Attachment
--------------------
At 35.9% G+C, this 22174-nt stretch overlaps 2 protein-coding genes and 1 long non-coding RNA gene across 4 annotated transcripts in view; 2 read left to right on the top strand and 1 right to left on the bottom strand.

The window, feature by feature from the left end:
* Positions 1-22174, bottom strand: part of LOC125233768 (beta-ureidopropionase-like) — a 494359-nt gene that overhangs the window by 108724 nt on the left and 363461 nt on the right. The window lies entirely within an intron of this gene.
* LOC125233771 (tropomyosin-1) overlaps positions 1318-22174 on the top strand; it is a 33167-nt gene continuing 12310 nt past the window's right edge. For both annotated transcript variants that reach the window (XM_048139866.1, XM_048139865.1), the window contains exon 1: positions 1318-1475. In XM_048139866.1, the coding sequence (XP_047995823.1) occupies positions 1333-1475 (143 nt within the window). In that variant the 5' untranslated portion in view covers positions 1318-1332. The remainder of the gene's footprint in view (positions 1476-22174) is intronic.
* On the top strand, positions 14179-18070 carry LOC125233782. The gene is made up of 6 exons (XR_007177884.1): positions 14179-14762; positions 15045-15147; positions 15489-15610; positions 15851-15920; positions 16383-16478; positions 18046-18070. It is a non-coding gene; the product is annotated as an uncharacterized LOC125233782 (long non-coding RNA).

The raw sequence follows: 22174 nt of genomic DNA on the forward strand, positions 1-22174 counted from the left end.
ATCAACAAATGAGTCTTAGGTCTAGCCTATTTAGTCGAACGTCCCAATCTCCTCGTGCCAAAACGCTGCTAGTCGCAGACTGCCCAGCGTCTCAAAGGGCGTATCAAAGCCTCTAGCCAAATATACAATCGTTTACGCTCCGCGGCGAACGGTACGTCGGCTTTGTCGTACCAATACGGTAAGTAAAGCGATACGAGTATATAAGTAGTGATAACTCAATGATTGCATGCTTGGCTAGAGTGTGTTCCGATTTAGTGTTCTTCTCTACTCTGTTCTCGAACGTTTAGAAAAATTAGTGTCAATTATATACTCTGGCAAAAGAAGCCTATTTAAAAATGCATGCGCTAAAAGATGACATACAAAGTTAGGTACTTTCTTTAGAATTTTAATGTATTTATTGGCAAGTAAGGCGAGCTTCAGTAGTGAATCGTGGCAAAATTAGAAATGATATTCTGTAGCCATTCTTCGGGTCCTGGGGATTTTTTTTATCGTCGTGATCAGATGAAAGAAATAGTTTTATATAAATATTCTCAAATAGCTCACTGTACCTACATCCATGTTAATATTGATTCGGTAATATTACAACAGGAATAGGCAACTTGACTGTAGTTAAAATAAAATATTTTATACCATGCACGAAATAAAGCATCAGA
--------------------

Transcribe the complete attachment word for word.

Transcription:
At 35.9% G+C, this 22174-nt stretch overlaps 2 protein-coding genes and 1 long non-coding RNA gene across 4 annotated transcripts in view; 2 read left to right on the top strand and 1 right to left on the bottom strand.

The window, feature by feature from the left end:
* Positions 1-22174, bottom strand: part of LOC125233768 (beta-ureidopropionase-like) — a 494359-nt gene that overhangs the window by 108724 nt on the left and 363461 nt on the right. The window lies entirely within an intron of this gene.
* LOC125233771 (tropomyosin-1) overlaps positions 1318-22174 on the top strand; it is a 33167-nt gene continuing 12310 nt past the window's right edge. For both annotated transcript variants that reach the window (XM_048139866.1, XM_048139865.1), the window contains exon 1: positions 1318-1475. In XM_048139866.1, the coding sequence (XP_047995823.1) occupies positions 1333-1475 (143 nt within the window). In that variant the 5' untranslated portion in view covers positions 1318-1332. The remainder of the gene's footprint in view (positions 1476-22174) is intronic.
* On the top strand, positions 14179-18070 carry LOC125233782. The gene is made up of 6 exons (XR_007177884.1): positions 14179-14762; positions 15045-15147; positions 15489-15610; positions 15851-15920; positions 16383-16478; positions 18046-18070. It is a non-coding gene; the product is annotated as an uncharacterized LOC125233782 (long non-coding RNA).

The raw sequence follows: 22174 nt of genomic DNA on the forward strand, positions 1-22174 counted from the left end.
ATCAACAAATGAGTCTTAGGTCTAGCCTATTTAGTCGAACGTCCCAATCTCCTCGTGCCAAAACGCTGCTAGTCGCAGACTGCCCAGCGTCTCAAAGGGCGTATCAAAGCCTCTAGCCAAATATACAATCGTTTACGCTCCGCGGCGAACGGTACGTCGGCTTTGTCGTACCAATACGGTAAGTAAAGCGATACGAGTATATAAGTAGTGATAACTCAATGATTGCATGCTTGGCTAGAGTGTGTTCCGATTTAGTGTTCTTCTCTACTCTGTTCTCGAACGTTTAGAAAAATTAGTGTCAATTATATACTCTGGCAAAAGAAGCCTATTTAAAAATGCATGCGCTAAAAGATGACATACAAAGTTAGGTACTTTCTTTAGAATTTTAATGTATTTATTGGCAAGTAAGGCGAGCTTCAGTAGTGAATCGTGGCAAAATTAGAAATGATATTCTGTAGCCATTCTTCGGGTCCTGGGGATTTTTTTTATCGTCGTGATCAGATGAAAGAAATAGTTTTATATAAATATTCTCAAATAGCTCACTGTACCTACATCCATGTTAATATTGATTCGGTAATATTACAACAGGAATAGGCAACTTGACTGTAGTTAAAATAAAATATTTTATACCATGCACGAAATAAAGCATCAGA